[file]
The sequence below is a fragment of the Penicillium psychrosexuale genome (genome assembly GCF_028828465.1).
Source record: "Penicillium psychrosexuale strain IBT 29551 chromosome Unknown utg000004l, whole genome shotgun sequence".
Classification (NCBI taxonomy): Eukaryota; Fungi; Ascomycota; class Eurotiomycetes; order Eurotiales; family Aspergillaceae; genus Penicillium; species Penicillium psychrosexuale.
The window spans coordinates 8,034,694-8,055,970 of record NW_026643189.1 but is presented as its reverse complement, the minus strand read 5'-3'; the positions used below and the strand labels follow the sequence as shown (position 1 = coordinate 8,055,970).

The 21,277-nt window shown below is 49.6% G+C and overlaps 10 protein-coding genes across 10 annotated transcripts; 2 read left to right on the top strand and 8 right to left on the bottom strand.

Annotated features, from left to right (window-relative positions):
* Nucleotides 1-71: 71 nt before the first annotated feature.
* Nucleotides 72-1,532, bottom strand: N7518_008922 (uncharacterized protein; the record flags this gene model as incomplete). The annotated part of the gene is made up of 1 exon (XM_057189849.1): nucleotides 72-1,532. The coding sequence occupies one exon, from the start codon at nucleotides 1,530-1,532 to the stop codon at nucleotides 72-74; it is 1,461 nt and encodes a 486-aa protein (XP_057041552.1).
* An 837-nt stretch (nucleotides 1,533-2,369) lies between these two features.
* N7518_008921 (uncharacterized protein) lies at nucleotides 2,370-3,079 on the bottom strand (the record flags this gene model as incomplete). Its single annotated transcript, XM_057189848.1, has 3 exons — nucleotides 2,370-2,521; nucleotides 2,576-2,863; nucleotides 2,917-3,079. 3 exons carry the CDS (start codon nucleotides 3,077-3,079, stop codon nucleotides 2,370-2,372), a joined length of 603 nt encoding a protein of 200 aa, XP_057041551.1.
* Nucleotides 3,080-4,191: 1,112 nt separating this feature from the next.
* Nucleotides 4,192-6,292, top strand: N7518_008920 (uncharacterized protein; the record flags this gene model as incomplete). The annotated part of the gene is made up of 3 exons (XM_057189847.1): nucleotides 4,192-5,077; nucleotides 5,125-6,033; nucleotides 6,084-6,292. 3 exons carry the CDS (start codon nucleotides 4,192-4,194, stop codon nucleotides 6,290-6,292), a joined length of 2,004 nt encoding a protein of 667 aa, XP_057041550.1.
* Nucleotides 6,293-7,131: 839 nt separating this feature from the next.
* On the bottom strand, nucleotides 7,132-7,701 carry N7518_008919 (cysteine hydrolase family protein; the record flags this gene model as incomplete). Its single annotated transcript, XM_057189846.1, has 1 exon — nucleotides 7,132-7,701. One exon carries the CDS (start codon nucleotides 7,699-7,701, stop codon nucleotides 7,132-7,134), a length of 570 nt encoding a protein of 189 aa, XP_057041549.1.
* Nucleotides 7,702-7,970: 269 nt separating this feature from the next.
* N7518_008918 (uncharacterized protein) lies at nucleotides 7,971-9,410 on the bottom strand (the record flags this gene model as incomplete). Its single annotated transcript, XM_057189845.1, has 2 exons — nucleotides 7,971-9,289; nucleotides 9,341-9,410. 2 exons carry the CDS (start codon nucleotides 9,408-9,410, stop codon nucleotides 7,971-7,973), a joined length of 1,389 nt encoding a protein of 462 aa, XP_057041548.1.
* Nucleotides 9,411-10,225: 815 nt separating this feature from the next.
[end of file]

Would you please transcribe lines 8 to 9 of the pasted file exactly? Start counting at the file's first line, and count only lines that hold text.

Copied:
* Nucleotides 72-1,532, bottom strand: N7518_008922 (uncharacterized protein; the record flags this gene model as incomplete). The annotated part of the gene is made up of 1 exon (XM_057189849.1): nucleotides 72-1,532. The coding sequence occupies one exon, from the start codon at nucleotides 1,530-1,532 to the stop codon at nucleotides 72-74; it is 1,461 nt and encodes a 486-aa protein (XP_057041552.1).
* An 837-nt stretch (nucleotides 1,533-2,369) lies between these two features.